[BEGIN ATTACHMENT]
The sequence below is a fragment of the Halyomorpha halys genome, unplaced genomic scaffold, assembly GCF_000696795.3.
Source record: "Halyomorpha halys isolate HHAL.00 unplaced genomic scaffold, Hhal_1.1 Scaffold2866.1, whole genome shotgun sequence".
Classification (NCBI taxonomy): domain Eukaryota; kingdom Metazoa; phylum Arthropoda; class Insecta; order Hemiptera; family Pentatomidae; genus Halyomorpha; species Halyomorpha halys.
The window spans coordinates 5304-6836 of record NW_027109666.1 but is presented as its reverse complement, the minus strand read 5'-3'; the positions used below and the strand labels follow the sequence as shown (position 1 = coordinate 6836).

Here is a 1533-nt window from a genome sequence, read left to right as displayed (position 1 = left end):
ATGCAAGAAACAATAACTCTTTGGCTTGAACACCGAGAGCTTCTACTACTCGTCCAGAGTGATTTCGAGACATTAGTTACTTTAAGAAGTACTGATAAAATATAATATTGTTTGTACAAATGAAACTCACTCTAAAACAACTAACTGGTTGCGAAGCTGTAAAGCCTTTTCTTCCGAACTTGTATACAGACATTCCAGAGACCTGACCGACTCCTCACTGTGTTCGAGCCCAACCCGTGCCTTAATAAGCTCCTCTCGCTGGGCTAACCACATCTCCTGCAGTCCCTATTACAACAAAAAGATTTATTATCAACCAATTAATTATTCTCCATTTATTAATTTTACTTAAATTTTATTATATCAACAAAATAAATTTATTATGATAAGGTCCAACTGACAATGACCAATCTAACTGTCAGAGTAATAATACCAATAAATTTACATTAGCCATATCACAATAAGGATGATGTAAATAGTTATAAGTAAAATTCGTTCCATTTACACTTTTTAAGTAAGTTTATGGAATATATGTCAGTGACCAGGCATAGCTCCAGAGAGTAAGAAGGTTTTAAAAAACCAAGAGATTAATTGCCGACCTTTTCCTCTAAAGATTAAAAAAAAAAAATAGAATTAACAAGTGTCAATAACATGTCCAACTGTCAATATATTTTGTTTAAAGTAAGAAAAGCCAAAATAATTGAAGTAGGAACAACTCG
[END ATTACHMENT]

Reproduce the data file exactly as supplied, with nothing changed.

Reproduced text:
The sequence below is a fragment of the Halyomorpha halys genome, unplaced genomic scaffold, assembly GCF_000696795.3.
Source record: "Halyomorpha halys isolate HHAL.00 unplaced genomic scaffold, Hhal_1.1 Scaffold2866.1, whole genome shotgun sequence".
Classification (NCBI taxonomy): domain Eukaryota; kingdom Metazoa; phylum Arthropoda; class Insecta; order Hemiptera; family Pentatomidae; genus Halyomorpha; species Halyomorpha halys.
The window spans coordinates 5304-6836 of record NW_027109666.1 but is presented as its reverse complement, the minus strand read 5'-3'; the positions used below and the strand labels follow the sequence as shown (position 1 = coordinate 6836).

Here is a 1533-nt window from a genome sequence, read left to right as displayed (position 1 = left end):
ATGCAAGAAACAATAACTCTTTGGCTTGAACACCGAGAGCTTCTACTACTCGTCCAGAGTGATTTCGAGACATTAGTTACTTTAAGAAGTACTGATAAAATATAATATTGTTTGTACAAATGAAACTCACTCTAAAACAACTAACTGGTTGCGAAGCTGTAAAGCCTTTTCTTCCGAACTTGTATACAGACATTCCAGAGACCTGACCGACTCCTCACTGTGTTCGAGCCCAACCCGTGCCTTAATAAGCTCCTCTCGCTGGGCTAACCACATCTCCTGCAGTCCCTATTACAACAAAAAGATTTATTATCAACCAATTAATTATTCTCCATTTATTAATTTTACTTAAATTTTATTATATCAACAAAATAAATTTATTATGATAAGGTCCAACTGACAATGACCAATCTAACTGTCAGAGTAATAATACCAATAAATTTACATTAGCCATATCACAATAAGGATGATGTAAATAGTTATAAGTAAAATTCGTTCCATTTACACTTTTTAAGTAAGTTTATGGAATATATGTCAGTGACCAGGCATAGCTCCAGAGAGTAAGAAGGTTTTAAAAAACCAAGAGATTAATTGCCGACCTTTTCCTCTAAAGATTAAAAAAAAAAAATAGAATTAACAAGTGTCAATAACATGTCCAACTGTCAATATATTTTGTTTAAAGTAAGAAAAGCCAAAATAATTGAAGTAGGAACAACTCG